Board postpones decision on logging buffers to cool streams

By Jeff Barnard, Associated Press

GRANTS PASS, Ore. (AP) — The Oregon Board of Forestry on Thursday postponed a decision on updating state logging regulations to keep streams cool enough for salmon.

After four years of consideration, the board had been scheduled to vote in Salem on a new riparian rule for the Oregon Forest Practices Act, mandating just how many trees must be left along small to medium streams on private timberlands in western Oregon.

Department of Forestry spokesman Tony Anderson says the board formed a subcommittee to make recommendations that will be considered sometime this fall.

After hearing from timberland owners trying to minimize logging restrictions, and conservation and sport fishing industry groups trying to maximize protections for salmon, the board decided it needed more time.

The action comes as record hot temperatures and drought have been killing fish.

Richard Whitman, natural resources adviser to Gov. Kate Brown, told the board that it must try to meet the cold water standard to the fullest extent feasible, while taking into account economic considerations.

“Everyone pretty much agrees what is needed to meet the standard,” he said. “The question is what is feasible.”

Current rules require riparian zone buffers of 20 feet on small to medium streams but do not do enough to prevent streams from warming more than 0.54 degrees after logging.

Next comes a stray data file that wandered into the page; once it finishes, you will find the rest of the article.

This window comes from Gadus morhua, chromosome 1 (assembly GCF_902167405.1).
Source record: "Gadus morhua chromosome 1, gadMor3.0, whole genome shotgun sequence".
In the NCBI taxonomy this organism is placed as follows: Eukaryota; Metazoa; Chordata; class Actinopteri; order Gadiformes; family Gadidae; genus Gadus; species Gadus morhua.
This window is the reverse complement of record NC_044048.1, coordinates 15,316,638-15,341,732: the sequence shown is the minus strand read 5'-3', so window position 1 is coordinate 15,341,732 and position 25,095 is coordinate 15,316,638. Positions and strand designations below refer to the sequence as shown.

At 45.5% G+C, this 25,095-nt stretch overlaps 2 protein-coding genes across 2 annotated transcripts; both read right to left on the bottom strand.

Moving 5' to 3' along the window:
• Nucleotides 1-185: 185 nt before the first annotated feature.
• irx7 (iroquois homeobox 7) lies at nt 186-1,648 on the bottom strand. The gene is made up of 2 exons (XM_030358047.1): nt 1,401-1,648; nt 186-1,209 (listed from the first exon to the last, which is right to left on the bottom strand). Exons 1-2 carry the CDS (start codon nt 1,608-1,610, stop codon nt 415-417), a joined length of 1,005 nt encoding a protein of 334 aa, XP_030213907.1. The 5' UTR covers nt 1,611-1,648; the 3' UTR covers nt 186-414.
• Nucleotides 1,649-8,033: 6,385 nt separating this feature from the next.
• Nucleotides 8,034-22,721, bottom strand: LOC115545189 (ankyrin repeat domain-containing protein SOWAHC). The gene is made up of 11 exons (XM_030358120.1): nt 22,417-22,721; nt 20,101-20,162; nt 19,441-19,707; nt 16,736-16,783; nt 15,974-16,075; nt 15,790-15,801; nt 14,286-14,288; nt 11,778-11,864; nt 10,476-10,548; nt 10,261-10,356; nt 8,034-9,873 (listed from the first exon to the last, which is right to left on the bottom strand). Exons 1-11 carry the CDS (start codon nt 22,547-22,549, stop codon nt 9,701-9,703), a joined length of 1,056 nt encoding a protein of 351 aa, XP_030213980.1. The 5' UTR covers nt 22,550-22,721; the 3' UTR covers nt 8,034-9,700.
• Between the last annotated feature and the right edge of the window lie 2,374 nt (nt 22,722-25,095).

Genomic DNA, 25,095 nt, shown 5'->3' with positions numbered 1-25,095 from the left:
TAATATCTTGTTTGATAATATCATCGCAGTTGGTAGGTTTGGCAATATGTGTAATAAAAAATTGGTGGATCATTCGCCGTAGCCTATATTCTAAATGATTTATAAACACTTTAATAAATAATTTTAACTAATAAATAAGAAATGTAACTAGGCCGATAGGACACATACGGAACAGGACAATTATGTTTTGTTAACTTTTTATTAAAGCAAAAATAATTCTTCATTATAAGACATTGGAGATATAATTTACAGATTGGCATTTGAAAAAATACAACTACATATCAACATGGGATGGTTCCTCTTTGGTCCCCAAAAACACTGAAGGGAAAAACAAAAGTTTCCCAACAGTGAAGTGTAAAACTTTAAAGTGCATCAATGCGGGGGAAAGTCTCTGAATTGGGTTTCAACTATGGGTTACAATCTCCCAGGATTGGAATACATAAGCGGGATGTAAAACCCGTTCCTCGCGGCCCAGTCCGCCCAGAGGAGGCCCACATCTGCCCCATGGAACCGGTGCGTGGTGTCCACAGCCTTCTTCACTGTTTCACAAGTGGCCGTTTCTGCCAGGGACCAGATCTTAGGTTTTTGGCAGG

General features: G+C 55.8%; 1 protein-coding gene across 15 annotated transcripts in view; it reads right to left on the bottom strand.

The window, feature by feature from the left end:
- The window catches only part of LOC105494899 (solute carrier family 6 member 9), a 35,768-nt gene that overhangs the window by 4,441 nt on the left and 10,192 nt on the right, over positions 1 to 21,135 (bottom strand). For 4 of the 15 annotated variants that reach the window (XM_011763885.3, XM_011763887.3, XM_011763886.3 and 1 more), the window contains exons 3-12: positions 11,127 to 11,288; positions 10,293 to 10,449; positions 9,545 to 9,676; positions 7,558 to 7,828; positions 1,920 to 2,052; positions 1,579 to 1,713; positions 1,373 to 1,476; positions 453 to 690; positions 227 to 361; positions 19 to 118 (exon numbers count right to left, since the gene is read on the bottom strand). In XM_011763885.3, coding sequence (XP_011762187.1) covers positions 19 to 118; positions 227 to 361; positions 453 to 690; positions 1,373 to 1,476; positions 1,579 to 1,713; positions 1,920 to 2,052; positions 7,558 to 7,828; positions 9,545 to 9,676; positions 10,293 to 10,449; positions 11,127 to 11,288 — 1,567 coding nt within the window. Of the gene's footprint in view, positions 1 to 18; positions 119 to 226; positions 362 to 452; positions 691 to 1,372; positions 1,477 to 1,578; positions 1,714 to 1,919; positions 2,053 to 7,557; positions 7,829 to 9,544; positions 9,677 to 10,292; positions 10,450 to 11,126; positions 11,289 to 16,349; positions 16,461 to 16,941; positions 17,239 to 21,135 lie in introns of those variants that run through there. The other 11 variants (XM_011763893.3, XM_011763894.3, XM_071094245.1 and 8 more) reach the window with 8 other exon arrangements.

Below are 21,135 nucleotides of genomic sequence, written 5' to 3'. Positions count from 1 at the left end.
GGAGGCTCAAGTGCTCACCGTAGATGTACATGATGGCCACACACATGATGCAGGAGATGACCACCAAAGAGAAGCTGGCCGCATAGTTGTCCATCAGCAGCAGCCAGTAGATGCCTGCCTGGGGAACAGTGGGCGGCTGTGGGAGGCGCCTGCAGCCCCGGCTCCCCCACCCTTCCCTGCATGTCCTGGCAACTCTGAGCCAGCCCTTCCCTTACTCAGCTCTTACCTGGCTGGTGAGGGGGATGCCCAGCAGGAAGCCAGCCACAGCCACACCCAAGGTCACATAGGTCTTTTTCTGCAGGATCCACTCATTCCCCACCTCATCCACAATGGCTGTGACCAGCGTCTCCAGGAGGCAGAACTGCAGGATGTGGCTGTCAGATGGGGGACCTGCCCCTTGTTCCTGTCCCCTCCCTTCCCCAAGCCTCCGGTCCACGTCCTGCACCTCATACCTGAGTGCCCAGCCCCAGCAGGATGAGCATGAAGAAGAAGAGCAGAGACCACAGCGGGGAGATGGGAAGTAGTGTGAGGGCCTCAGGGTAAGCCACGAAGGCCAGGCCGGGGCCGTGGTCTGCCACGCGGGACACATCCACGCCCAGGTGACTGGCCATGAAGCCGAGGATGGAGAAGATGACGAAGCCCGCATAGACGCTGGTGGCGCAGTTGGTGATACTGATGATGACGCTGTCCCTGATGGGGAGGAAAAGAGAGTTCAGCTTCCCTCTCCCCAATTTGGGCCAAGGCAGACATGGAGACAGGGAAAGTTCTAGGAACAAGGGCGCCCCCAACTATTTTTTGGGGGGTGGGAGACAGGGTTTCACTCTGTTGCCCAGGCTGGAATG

Buffers up to 100 feet are being considered. The bigger the buffers, the more shade and the greater the chance of meeting the standard, but the greater the economic impact on timberland owners.

The Department of Forestry has estimated that imposing buffers up to 100 feet along streams could cost timberland owners up to $227 million in land and timber values.

Federal regulators ruled in January that Oregon logging rules do not sufficiently protect fish and water in western Oregon from pollution caused by clear-cutting too close to streams, runoff form old logging roads, landslides and sites sprayed with pesticides, putting millions of dollars in federal grants in jeopardy.

Conservation groups have been trying to get the board to boost the current buffers of 20 feet to 100 feet for 20 years, said Mary Scurlock of the Oregon Stream Protection Coalition.

She said the various interest groups appear to still be far apart. She added that she felt the board was making progress, and hoped the subcommittee would weed out proposals that have no chance of meeting the state water temperature standard.

Liz Hamilton of the Northwest Sportfishing Industry Association told the board fishing gear stores and fishing guides had lost a lot of business this year because record high temperatures and low stream flows from drought have been killing fish and putting those that survive off the bite, and anglers had quit fishing.

Kristina McNitt, president of the Oregon Forest Industries Council, was frustrated by the board’s failure to tackle the issue.

“I’m just mystified about why they need more time,” she said. “Originally, they were going to make a decision in June.”